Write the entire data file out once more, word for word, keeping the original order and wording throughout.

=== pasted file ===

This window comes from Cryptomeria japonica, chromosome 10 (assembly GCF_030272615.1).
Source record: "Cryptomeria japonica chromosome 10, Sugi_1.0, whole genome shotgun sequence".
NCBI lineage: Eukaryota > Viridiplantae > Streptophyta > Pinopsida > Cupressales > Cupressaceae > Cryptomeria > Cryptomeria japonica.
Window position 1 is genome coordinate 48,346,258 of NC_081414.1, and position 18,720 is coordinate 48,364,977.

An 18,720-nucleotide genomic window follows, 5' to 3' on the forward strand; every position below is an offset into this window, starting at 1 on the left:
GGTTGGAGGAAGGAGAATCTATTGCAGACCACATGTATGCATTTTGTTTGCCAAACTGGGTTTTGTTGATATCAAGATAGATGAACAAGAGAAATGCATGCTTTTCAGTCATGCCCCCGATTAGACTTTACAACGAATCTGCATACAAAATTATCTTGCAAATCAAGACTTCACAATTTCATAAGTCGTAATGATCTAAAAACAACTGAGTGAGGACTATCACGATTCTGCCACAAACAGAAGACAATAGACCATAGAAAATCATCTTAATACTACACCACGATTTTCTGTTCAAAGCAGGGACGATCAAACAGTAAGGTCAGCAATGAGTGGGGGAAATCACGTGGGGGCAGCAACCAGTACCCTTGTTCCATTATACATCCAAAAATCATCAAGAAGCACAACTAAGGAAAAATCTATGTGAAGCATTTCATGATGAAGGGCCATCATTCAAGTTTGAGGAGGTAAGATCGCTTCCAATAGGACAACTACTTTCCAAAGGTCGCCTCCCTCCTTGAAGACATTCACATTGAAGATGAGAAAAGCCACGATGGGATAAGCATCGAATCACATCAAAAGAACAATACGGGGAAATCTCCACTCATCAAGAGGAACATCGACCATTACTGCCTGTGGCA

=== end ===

This window comes from Cryptomeria japonica, chromosome 10 (assembly GCF_030272615.1).
Source record: "Cryptomeria japonica chromosome 10, Sugi_1.0, whole genome shotgun sequence".
NCBI lineage: Eukaryota > Viridiplantae > Streptophyta > Pinopsida > Cupressales > Cupressaceae > Cryptomeria > Cryptomeria japonica.
Window position 1 is genome coordinate 48,346,258 of NC_081414.1, and position 18,720 is coordinate 48,364,977.

An 18,720-nucleotide genomic window follows, 5' to 3' on the forward strand; every position below is an offset into this window, starting at 1 on the left:
GGTTGGAGGAAGGAGAATCTATTGCAGACCACATGTATGCATTTTGTTTGCCAAACTGGGTTTTGTTGATATCAAGATAGATGAACAAGAGAAATGCATGCTTTTCAGTCATGCCCCCGATTAGACTTTACAACGAATCTGCATACAAAATTATCTTGCAAATCAAGACTTCACAATTTCATAAGTCGTAATGATCTAAAAACAACTGAGTGAGGACTATCACGATTCTGCCACAAACAGAAGACAATAGACCATAGAAAATCATCTTAATACTACACCACGATTTTCTGTTCAAAGCAGGGACGATCAAACAGTAAGGTCAGCAATGAGTGGGGGAAATCACGTGGGGGCAGCAACCAGTACCCTTGTTCCATTATACATCCAAAAATCATCAAGAAGCACAACTAAGGAAAAATCTATGTGAAGCATTTCATGATGAAGGGCCATCATTCAAGTTTGAGGAGGTAAGATCGCTTCCAATAGGACAACTACTTTCCAAAGGTCGCCTCCCTCCTTGAAGACATTCACATTGAAGATGAGAAAAGCCACGATGGGATAAGCATCGAATCACATCAAAAGAACAATACGGGGAAATCTCCACTCATCAAGAGGAACATCGACCATTACTGCCTGTGGCA